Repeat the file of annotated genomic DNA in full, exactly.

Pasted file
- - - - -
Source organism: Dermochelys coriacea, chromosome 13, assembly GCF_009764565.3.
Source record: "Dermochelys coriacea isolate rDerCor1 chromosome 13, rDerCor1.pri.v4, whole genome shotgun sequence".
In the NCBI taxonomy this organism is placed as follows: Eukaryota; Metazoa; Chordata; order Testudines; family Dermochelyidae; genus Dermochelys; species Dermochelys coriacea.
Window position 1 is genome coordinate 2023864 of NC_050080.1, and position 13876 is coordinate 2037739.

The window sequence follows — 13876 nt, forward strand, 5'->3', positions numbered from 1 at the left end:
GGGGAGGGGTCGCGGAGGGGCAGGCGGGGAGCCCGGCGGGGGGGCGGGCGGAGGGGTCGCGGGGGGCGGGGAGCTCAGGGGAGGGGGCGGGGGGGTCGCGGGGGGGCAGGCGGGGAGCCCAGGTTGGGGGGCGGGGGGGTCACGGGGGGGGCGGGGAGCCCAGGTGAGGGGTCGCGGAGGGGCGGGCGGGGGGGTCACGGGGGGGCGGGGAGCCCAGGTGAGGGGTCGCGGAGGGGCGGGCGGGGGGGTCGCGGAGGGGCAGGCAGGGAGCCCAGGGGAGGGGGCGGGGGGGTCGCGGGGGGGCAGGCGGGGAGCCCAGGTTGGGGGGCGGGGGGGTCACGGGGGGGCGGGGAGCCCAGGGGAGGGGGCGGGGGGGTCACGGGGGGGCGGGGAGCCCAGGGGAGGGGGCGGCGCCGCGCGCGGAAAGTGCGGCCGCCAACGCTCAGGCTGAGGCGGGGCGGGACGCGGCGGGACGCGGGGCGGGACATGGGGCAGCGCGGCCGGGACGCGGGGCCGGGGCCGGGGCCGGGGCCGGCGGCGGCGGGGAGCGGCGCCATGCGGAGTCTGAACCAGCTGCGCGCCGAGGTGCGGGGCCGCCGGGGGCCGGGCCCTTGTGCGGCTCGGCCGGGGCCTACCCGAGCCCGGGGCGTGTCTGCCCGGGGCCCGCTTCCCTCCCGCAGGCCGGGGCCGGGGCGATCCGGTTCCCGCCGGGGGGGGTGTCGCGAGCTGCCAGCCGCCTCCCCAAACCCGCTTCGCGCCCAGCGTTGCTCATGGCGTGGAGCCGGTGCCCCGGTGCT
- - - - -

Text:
Source organism: Dermochelys coriacea, chromosome 13, assembly GCF_009764565.3.
Source record: "Dermochelys coriacea isolate rDerCor1 chromosome 13, rDerCor1.pri.v4, whole genome shotgun sequence".
In the NCBI taxonomy this organism is placed as follows: Eukaryota; Metazoa; Chordata; order Testudines; family Dermochelyidae; genus Dermochelys; species Dermochelys coriacea.
Window position 1 is genome coordinate 2023864 of NC_050080.1, and position 13876 is coordinate 2037739.

The window sequence follows — 13876 nt, forward strand, 5'->3', positions numbered from 1 at the left end:
GGGGAGGGGTCGCGGAGGGGCAGGCGGGGAGCCCGGCGGGGGGGCGGGCGGAGGGGTCGCGGGGGGCGGGGAGCTCAGGGGAGGGGGCGGGGGGGTCGCGGGGGGGCAGGCGGGGAGCCCAGGTTGGGGGGCGGGGGGGTCACGGGGGGGGCGGGGAGCCCAGGTGAGGGGTCGCGGAGGGGCGGGCGGGGGGGTCACGGGGGGGCGGGGAGCCCAGGTGAGGGGTCGCGGAGGGGCGGGCGGGGGGGTCGCGGAGGGGCAGGCAGGGAGCCCAGGGGAGGGGGCGGGGGGGTCGCGGGGGGGCAGGCGGGGAGCCCAGGTTGGGGGGCGGGGGGGTCACGGGGGGGCGGGGAGCCCAGGGGAGGGGGCGGGGGGGTCACGGGGGGGCGGGGAGCCCAGGGGAGGGGGCGGCGCCGCGCGCGGAAAGTGCGGCCGCCAACGCTCAGGCTGAGGCGGGGCGGGACGCGGCGGGACGCGGGGCGGGACATGGGGCAGCGCGGCCGGGACGCGGGGCCGGGGCCGGGGCCGGGGCCGGCGGCGGCGGGGAGCGGCGCCATGCGGAGTCTGAACCAGCTGCGCGCCGAGGTGCGGGGCCGCCGGGGGCCGGGCCCTTGTGCGGCTCGGCCGGGGCCTACCCGAGCCCGGGGCGTGTCTGCCCGGGGCCCGCTTCCCTCCCGCAGGCCGGGGCCGGGGCGATCCGGTTCCCGCCGGGGGGGGTGTCGCGAGCTGCCAGCCGCCTCCCCAAACCCGCTTCGCGCCCAGCGTTGCTCATGGCGTGGAGCCGGTGCCCCGGTGCT